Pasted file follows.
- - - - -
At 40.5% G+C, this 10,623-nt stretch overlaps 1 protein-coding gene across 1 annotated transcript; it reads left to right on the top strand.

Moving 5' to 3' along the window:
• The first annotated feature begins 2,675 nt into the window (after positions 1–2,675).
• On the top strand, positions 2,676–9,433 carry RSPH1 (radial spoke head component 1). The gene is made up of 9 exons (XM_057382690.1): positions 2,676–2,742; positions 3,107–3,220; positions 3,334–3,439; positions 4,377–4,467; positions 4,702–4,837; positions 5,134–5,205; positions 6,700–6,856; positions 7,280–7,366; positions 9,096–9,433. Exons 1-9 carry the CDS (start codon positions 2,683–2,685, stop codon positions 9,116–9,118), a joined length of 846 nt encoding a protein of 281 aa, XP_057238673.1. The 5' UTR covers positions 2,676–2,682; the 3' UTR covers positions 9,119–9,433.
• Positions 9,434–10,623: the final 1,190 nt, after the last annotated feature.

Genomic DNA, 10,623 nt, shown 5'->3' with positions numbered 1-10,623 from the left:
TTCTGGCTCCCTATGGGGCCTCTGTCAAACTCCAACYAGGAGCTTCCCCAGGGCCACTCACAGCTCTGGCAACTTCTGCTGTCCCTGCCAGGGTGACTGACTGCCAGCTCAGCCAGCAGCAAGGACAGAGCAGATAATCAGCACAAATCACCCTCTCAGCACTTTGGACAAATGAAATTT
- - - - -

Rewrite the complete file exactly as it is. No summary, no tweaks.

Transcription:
At 40.5% G+C, this 10,623-nt stretch overlaps 1 protein-coding gene across 1 annotated transcript; it reads left to right on the top strand.

Moving 5' to 3' along the window:
• The first annotated feature begins 2,675 nt into the window (after positions 1–2,675).
• On the top strand, positions 2,676–9,433 carry RSPH1 (radial spoke head component 1). The gene is made up of 9 exons (XM_057382690.1): positions 2,676–2,742; positions 3,107–3,220; positions 3,334–3,439; positions 4,377–4,467; positions 4,702–4,837; positions 5,134–5,205; positions 6,700–6,856; positions 7,280–7,366; positions 9,096–9,433. Exons 1-9 carry the CDS (start codon positions 2,683–2,685, stop codon positions 9,116–9,118), a joined length of 846 nt encoding a protein of 281 aa, XP_057238673.1. The 5' UTR covers positions 2,676–2,682; the 3' UTR covers positions 9,119–9,433.
• Positions 9,434–10,623: the final 1,190 nt, after the last annotated feature.

Genomic DNA, 10,623 nt, shown 5'->3' with positions numbered 1-10,623 from the left:
TTCTGGCTCCCTATGGGGCCTCTGTCAAACTCCAACYAGGAGCTTCCCCAGGGCCACTCACAGCTCTGGCAACTTCTGCTGTCCCTGCCAGGGTGACTGACTGCCAGCTCAGCCAGCAGCAAGGACAGAGCAGATAATCAGCACAAATCACCCTCTCAGCACTTTGGACAAATGAAATTT